The art of slack-key guitar has lost one of its greats.
Raymond Kane died yesterday in Honolulu. He was 82.
Long a renowned performer and teacher of the open-tuning Hawaiian guitar style, Kane was one of the first artists signed to George Winston’s Dancing Cat record label in 1994.
Like his cousin Aunty Genoa Keawe—who passed away on Monday— Kane was honored by his peers in the Hawaii music industry with a Na Hoku Hanohano Lifetime Achievement Award. In 1987, he received a National Endowment for the Arts Folk Heritage Fellowship, one of the most prestigious honors for folk artists.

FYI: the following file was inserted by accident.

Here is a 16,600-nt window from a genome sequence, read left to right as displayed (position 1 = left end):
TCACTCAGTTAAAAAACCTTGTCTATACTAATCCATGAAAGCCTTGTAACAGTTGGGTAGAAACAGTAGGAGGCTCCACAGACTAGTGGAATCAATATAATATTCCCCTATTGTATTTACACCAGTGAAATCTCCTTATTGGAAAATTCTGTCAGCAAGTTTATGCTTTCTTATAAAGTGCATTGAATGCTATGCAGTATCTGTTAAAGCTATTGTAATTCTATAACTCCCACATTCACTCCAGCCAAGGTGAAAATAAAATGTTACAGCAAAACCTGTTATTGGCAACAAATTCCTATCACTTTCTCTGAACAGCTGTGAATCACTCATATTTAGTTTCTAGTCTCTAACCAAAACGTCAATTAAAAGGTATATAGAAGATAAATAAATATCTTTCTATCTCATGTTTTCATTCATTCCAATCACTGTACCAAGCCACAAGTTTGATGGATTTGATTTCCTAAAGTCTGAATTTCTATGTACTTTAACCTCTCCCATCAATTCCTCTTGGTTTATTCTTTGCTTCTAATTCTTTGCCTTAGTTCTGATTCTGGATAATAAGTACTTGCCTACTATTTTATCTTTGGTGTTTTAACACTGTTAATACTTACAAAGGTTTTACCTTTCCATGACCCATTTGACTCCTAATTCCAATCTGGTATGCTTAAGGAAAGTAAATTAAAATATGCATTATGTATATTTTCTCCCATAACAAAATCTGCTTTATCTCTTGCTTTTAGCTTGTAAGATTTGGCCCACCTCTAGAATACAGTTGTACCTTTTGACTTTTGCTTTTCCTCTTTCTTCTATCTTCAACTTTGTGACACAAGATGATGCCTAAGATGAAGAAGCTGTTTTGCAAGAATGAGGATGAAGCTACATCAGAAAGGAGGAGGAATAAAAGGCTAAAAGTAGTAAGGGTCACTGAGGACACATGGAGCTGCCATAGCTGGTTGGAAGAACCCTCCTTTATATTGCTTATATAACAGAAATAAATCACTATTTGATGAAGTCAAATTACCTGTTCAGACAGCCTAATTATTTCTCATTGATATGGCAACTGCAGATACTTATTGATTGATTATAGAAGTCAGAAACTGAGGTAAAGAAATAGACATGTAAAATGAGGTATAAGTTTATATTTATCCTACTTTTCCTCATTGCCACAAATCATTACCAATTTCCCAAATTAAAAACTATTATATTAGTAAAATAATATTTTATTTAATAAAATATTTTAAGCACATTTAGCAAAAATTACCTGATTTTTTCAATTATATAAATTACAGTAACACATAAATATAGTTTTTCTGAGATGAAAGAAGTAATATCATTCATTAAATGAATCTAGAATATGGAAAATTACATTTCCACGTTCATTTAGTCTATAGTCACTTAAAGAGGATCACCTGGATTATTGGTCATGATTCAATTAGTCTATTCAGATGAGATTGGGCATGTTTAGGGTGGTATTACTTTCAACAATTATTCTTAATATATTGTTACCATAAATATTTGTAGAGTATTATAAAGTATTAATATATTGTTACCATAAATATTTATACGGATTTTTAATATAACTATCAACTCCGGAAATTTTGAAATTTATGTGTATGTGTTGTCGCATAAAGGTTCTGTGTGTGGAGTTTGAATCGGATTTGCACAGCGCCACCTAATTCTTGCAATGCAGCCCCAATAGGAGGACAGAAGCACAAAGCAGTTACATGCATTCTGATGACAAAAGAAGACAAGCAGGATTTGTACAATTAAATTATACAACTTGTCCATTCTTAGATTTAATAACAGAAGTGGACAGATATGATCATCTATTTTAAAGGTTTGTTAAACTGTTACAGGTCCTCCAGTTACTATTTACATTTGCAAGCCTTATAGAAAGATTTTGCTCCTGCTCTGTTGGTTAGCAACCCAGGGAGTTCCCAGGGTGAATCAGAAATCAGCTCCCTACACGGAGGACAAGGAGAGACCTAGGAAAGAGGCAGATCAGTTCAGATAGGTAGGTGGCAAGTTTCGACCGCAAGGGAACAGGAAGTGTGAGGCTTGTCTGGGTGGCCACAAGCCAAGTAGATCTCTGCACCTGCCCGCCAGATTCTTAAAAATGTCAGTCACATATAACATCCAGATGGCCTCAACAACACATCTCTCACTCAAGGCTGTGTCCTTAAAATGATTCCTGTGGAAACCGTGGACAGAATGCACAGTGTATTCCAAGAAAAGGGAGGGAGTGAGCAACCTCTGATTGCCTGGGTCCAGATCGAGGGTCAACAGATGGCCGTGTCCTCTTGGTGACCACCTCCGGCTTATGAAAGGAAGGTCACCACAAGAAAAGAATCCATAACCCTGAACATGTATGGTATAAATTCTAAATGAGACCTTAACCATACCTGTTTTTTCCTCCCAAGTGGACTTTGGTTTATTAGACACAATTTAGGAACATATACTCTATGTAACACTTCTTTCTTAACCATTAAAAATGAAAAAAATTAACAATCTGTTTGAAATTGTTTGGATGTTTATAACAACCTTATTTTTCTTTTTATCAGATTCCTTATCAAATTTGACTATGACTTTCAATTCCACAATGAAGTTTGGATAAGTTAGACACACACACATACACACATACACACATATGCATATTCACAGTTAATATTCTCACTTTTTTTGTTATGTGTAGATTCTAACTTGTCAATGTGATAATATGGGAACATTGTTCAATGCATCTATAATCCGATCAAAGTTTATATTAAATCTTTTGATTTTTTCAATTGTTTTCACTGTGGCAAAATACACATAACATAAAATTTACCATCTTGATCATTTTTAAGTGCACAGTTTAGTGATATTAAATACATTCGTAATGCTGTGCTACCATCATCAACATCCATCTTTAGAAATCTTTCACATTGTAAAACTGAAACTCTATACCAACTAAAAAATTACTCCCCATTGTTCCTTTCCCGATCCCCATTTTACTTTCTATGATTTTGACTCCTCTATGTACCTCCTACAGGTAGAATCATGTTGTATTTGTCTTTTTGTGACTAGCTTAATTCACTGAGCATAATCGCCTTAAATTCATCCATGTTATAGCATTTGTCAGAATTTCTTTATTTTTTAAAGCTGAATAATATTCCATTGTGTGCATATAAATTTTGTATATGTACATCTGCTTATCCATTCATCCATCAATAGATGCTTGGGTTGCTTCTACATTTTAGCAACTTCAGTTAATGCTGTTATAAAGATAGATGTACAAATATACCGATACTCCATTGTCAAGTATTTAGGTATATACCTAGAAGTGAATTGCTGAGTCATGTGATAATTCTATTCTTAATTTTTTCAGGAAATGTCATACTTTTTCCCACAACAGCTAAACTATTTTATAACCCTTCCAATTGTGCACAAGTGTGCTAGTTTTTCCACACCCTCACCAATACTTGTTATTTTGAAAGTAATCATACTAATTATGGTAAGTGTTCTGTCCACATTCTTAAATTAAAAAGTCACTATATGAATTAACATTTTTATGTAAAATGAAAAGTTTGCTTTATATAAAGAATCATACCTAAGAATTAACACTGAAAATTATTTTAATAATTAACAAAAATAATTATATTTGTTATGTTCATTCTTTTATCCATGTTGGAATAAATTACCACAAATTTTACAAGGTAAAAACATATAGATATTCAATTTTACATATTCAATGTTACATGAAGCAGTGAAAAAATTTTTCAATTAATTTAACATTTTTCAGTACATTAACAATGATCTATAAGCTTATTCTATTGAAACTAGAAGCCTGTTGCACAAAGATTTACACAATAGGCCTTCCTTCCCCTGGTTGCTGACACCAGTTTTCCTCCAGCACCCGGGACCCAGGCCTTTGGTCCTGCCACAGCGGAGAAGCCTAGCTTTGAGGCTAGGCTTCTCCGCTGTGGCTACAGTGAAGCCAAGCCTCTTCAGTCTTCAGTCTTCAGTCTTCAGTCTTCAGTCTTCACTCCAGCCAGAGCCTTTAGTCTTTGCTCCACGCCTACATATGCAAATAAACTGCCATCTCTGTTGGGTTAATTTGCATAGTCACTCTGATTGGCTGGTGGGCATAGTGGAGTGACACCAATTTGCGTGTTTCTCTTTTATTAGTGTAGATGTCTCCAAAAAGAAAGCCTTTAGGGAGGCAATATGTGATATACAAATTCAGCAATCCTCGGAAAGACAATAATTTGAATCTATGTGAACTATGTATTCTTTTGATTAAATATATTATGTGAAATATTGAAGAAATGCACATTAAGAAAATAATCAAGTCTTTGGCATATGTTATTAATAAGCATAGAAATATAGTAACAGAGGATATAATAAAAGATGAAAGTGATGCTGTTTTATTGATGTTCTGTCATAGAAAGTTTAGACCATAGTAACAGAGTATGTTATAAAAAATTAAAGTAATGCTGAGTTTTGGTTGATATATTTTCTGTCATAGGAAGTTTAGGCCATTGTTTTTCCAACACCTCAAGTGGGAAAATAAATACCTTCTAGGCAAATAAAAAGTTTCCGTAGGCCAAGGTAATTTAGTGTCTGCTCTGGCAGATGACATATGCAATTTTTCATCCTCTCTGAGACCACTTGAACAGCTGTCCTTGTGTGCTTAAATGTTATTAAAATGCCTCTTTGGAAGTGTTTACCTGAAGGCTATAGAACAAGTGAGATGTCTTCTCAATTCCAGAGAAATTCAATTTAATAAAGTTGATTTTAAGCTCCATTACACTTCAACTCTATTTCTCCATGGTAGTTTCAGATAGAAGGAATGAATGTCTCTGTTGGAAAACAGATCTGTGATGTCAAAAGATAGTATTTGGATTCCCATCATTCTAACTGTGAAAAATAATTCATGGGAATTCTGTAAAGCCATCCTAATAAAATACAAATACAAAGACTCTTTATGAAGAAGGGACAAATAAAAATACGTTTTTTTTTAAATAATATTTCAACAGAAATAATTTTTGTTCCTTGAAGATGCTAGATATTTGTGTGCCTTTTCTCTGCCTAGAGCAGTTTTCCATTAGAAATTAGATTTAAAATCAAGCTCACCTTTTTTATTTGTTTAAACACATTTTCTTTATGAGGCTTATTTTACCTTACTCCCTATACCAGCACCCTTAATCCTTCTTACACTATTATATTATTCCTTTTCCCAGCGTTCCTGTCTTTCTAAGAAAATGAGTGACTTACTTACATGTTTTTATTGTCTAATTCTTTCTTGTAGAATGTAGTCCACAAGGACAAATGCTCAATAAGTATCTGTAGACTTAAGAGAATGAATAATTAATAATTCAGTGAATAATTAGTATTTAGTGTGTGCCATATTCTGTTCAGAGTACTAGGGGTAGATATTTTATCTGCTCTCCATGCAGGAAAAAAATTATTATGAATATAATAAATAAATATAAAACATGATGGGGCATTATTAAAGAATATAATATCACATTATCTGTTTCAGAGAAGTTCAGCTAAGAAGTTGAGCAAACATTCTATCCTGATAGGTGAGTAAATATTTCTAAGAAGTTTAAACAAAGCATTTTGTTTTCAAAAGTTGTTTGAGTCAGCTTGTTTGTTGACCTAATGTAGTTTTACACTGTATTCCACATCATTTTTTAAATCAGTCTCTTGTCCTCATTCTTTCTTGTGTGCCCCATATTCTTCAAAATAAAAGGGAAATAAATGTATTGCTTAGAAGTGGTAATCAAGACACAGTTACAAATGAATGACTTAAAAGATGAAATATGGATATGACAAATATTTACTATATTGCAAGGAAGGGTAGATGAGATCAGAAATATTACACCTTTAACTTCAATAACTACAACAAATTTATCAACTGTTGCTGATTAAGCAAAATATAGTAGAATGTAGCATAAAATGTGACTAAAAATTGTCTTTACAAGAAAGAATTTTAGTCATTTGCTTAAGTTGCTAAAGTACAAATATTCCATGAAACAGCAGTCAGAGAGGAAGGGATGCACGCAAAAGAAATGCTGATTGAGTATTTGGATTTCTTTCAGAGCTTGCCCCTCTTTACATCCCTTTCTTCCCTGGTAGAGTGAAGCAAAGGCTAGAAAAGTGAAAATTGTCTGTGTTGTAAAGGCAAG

Kane seemed to get a particular kick out of introducing slack key to an audience of newcomers. One of the best memories of my years attending the University of Hawaii-Manoa was Kane’s visit to my Music in Modern America class one morning in 1993. Guitar at his side, the slyly humorous, always-grinning Kane shared stories of his life, his deep knowledge of the art form and, best of all, his sweet nahenahe (that’s relaxing in Hawaiian) ki hoalu skills with our tiny class.
For that hour, there was no cooler place in the world to be.
Rest in peace, Uncle Ray. We’ll miss you down here.
Photo courtesy of the National Endowment for the Arts